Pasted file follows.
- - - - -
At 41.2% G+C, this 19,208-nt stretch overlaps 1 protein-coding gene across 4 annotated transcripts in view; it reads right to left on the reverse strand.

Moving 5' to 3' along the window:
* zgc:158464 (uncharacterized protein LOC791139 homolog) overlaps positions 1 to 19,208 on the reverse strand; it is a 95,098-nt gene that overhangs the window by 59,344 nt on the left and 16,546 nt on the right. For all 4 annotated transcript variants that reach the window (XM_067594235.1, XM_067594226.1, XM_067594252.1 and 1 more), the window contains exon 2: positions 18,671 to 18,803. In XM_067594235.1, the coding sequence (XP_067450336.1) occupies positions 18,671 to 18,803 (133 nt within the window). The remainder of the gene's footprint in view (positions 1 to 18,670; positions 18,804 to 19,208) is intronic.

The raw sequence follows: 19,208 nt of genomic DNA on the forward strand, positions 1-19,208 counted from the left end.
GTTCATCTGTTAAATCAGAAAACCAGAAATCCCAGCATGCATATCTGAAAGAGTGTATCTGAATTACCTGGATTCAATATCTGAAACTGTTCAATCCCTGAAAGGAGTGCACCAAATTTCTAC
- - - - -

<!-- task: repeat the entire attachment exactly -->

At 41.2% G+C, this 19,208-nt stretch overlaps 1 protein-coding gene across 4 annotated transcripts in view; it reads right to left on the reverse strand.

Moving 5' to 3' along the window:
* zgc:158464 (uncharacterized protein LOC791139 homolog) overlaps positions 1 to 19,208 on the reverse strand; it is a 95,098-nt gene that overhangs the window by 59,344 nt on the left and 16,546 nt on the right. For all 4 annotated transcript variants that reach the window (XM_067594235.1, XM_067594226.1, XM_067594252.1 and 1 more), the window contains exon 2: positions 18,671 to 18,803. In XM_067594235.1, the coding sequence (XP_067450336.1) occupies positions 18,671 to 18,803 (133 nt within the window). The remainder of the gene's footprint in view (positions 1 to 18,670; positions 18,804 to 19,208) is intronic.

The raw sequence follows: 19,208 nt of genomic DNA on the forward strand, positions 1-19,208 counted from the left end.
GTTCATCTGTTAAATCAGAAAACCAGAAATCCCAGCATGCATATCTGAAAGAGTGTATCTGAATTACCTGGATTCAATATCTGAAACTGTTCAATCCCTGAAAGGAGTGCACCAAATTTCTAC